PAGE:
The other day I found myself discussing “The Tell Tale Heart” with my eighth grade (student teaching) class. I was hitting on A LOT of great points, and the feedback from the class was quiet, but thoughtful.

Oh wait, there was no feedback because it was the middle of the night, there were no kids, and I was standing on the opposite side of the room addressing a body pillow.

So that happened.

And then it happened again the next night.

And then every night after that for two weeks. I would wake up every 40 minutes, because that’s how long our classes last, and talk about whatever we were supposed to be learning the next day.

Without going into too much intimate detail (sorry, Grandmas) I would go to bed, wake up in the middle of one of these dreams and actually say to myself, “I can’t believe I showed up to class without wearing a shirt again.” I had that thought almost every night, and every morning I woke up wearing something completely random that only existed in the deep bowels of my dresser. Fourth of July shirt from two years ago? Why not.

Two weeks into student teaching and I’m having the same dream every night.

As time went on, I would wake up and say to myself, “I don’t understand why these kids have to come to class in the middle of the night.” So I knew it was night somewhere in my brain! Why the fuck would kids go to school at 3 o’clock in the morning? I would check my phone every 40 minutes after I woke up, and for some stupid reason it made sense that the next batch of students were coming in and we had to talk about literary terms or short stories.

One night, before I had a scheduled observation, I woke up standing in front of our window talking about multiple intelligences. I was standing there talking to a student about The Nutcracker and how the audience was able to understand the story without ever hearing any dialogue. I knew the student was a dancer, so this example would be perfect for him and he understood it right away. To clarify, the “he” in this situation was the window.

God damnit, I actually thought of something really good while I was sleeping.

My body, my brain, whatever part that was wreaking havoc on me was not slowing down. A week or two after I started student teaching I also started a part time job at Old Navy. Working at Old Navy meant a whole new set of dreams; when I wasn’t waking up to teach lessons, I was waking up folding clothes at a register. I sometimes keep clothes on the side of my room, which became perfect items to stash away in imaginary shopping bags. One night I came to saying, “You got a really great deal on this sweater.” Jesus.

You really haven’t experienced sleep walking until you’ve tried to fold up your comforter and place it into an imaginary shopping bag.

Let me correct that actually, you haven’t lived until you’ve tried to fold up your comforter and then said aloud, “How do they expect me to work this register when it’s so dark in here?” Oh you mean, it’s so dark because it’s 2:30 AM and you’re not at work? I have no idea.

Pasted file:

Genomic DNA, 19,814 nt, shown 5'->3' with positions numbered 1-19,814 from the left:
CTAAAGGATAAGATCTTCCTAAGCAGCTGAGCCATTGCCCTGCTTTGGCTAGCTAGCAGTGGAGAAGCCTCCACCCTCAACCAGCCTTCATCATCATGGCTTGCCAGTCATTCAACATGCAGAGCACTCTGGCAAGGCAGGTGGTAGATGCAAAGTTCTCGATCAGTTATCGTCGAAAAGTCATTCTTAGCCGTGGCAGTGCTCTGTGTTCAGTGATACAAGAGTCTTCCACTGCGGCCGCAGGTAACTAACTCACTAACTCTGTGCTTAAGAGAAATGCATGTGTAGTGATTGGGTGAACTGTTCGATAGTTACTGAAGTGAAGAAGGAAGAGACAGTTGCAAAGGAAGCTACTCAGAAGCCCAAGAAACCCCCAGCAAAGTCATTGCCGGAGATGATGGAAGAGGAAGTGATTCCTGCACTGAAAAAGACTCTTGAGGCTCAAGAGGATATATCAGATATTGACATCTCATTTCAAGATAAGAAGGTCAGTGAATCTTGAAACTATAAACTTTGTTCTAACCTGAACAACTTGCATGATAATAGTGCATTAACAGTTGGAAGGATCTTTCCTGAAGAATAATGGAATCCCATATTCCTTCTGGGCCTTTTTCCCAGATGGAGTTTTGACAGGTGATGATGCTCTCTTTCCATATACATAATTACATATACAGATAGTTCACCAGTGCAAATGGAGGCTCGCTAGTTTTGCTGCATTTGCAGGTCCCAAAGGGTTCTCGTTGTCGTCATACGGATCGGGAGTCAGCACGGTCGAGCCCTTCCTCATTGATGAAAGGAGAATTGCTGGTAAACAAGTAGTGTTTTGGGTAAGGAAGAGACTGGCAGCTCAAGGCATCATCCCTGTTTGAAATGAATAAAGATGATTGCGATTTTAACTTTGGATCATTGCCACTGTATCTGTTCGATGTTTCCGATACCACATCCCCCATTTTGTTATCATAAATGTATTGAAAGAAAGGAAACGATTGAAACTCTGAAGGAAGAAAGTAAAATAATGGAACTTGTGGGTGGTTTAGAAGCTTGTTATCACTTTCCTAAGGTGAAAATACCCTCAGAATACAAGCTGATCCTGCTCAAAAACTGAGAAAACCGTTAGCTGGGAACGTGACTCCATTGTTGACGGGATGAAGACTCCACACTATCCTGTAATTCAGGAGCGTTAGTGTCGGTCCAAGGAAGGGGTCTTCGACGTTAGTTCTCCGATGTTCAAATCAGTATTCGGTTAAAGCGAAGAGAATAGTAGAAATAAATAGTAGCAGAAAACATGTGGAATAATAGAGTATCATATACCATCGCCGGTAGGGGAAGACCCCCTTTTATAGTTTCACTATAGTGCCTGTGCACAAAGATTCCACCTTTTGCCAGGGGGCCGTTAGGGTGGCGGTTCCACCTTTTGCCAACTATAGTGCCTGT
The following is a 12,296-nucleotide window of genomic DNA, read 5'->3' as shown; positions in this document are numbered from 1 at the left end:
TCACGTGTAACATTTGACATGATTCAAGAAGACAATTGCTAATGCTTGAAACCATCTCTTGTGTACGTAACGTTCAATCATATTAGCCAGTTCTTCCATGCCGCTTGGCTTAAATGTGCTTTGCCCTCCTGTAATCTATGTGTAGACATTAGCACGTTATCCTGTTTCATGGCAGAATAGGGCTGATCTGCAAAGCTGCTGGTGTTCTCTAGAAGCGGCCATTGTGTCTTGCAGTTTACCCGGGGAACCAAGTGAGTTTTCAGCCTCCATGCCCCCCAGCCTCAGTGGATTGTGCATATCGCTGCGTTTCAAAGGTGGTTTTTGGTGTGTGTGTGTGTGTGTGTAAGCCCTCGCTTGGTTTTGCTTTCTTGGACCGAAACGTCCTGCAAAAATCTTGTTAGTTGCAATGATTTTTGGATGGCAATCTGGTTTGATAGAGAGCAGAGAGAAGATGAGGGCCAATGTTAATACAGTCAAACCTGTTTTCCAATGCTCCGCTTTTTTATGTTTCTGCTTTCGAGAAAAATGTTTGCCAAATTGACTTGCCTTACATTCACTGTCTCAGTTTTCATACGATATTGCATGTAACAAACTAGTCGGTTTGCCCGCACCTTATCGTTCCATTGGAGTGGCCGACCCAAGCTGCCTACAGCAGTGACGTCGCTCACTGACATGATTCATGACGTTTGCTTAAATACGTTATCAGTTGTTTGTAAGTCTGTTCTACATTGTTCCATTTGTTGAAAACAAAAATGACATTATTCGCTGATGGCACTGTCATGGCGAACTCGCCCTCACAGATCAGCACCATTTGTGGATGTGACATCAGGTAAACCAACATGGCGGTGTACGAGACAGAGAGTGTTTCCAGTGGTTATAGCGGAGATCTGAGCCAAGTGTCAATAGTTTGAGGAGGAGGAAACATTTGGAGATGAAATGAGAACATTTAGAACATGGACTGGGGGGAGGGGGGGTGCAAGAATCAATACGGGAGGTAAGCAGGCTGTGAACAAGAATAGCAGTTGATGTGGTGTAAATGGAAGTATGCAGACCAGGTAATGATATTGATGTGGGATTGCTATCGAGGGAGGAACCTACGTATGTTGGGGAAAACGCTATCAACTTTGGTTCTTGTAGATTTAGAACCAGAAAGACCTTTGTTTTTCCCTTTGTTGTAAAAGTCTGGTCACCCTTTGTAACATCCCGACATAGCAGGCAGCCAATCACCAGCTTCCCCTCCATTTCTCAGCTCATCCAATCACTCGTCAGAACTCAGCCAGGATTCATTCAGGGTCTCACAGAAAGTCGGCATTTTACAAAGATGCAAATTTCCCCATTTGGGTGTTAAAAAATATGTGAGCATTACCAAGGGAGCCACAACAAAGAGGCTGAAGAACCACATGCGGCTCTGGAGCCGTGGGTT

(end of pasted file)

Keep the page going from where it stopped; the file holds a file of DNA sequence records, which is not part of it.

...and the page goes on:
To remedy this situation I tried taking a full valium pill, because I had cut it down to half when I started waking up at 5:30 AM for work. When that didn’t work, I tried going go to sleep wearing a full set of clothes so that I wouldn’t worry about being naked at school. That worked for a night, but I was back to the teaching dreams and would say things out loud like, “I’m going to go back to sleep and let the next teacher take over this class.”

Not only is that a crappy teaching practice, but the only other teacher in the room was my body pillow and I don’t think he was into it.

The next option was a lonely one, the sleeping bag. In Sleep Walk With Me Mike Birbiglia uses a sleeping bag at night to keep him from walking around the room, and it felt like our last real option. So sometime last week I bit the bullet and climbed into the bag to get through the night. To my pure astonishment, it has worked all but one night and has kept me from lecturing the class from all sides of the room.


Perhaps more than anything, the sleeping bag has created a physical roadblock for me to get out of bed. I have woken up once or twice sitting up and talking in bed, but I really do believe it’s kept me from walking around because that thing is a bitch to get out of. Even in the morning, when I’m supposed to be getting out of bed, I’m fighting the god damn zipper to set me free.

I know it’s stress, I know that when things calm down it’ll eventually go away, but for now I’m relegated to the good ol’ Coleman sleeping bag.

So if you happen to hear me say something like, “I could barely make it out of my bag this morning” it wasn’t because I was drunk, I just literally couldn’t get myself out of my sleeping bag.

But, we’ve all been there right?